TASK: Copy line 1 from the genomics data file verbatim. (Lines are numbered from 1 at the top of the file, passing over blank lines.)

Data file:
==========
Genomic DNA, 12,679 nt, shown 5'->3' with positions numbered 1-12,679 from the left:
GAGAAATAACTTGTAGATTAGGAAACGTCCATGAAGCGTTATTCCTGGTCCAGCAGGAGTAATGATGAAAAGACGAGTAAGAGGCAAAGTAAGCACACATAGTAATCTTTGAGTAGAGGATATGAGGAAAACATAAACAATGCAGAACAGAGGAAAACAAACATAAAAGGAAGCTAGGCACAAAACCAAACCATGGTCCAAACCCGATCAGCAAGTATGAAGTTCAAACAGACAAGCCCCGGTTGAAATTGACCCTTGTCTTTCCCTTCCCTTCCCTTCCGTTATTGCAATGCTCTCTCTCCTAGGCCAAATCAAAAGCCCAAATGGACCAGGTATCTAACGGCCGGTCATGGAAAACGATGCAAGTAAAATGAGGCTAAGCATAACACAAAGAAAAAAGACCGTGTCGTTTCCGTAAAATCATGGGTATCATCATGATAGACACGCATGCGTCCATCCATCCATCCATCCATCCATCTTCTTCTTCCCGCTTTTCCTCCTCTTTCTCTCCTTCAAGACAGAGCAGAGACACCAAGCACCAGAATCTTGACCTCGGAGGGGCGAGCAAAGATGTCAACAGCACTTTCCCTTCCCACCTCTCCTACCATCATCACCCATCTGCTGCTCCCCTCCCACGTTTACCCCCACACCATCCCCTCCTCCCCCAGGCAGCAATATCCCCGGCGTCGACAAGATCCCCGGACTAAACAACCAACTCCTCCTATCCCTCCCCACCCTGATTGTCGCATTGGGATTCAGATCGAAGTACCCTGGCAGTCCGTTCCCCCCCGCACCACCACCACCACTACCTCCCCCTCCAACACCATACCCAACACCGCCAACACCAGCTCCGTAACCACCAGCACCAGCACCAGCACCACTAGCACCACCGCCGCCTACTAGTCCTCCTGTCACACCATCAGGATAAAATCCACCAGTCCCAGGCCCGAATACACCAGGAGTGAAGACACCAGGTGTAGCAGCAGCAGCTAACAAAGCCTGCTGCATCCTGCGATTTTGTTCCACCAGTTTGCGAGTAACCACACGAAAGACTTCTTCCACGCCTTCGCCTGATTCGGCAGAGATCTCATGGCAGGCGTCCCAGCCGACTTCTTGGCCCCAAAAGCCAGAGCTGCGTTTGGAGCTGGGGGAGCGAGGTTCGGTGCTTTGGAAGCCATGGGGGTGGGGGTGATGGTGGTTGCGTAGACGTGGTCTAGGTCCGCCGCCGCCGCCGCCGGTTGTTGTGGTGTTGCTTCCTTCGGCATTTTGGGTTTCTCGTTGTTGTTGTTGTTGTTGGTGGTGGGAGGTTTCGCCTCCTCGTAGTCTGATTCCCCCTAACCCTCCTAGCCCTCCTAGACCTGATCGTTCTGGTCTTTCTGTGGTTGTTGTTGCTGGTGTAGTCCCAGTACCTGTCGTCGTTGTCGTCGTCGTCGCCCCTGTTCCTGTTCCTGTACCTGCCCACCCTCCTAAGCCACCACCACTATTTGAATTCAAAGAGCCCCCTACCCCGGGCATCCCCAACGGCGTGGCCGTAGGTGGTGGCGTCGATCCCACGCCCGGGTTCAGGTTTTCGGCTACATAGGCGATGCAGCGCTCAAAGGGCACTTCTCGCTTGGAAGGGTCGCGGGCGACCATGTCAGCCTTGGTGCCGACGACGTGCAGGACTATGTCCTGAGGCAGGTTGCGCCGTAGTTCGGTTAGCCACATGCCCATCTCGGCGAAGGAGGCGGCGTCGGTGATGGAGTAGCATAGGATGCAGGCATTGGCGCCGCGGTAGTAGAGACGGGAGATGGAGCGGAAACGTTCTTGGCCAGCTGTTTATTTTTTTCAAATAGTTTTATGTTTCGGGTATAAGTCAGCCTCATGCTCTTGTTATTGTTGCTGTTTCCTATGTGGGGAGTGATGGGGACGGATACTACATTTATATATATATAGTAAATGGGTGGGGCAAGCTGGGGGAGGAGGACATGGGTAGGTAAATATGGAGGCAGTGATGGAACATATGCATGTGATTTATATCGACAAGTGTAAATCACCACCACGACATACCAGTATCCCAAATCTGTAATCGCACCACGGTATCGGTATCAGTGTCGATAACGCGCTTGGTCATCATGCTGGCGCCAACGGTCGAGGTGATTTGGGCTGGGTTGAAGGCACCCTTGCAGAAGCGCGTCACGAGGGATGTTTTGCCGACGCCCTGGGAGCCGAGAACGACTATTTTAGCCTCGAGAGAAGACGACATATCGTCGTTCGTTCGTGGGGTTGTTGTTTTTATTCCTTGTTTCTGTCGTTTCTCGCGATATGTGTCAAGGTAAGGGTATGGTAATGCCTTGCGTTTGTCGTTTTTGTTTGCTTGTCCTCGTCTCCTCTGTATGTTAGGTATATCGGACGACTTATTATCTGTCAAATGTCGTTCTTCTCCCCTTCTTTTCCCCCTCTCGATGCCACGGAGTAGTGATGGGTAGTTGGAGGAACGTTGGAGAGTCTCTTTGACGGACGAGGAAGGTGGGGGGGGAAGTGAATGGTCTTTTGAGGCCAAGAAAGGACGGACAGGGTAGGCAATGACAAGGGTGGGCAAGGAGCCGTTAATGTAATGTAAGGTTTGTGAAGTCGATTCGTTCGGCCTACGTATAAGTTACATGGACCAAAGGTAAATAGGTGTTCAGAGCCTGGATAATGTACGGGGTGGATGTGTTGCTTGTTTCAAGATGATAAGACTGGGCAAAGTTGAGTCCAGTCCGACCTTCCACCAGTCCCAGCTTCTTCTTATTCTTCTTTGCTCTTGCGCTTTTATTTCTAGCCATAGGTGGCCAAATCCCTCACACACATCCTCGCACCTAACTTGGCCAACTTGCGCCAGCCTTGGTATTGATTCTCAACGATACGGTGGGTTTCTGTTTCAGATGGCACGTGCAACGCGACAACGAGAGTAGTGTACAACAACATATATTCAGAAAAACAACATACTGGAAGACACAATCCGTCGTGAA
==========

Genomic DNA, 12,679 nt, shown 5'->3' with positions numbered 1-12,679 from the left: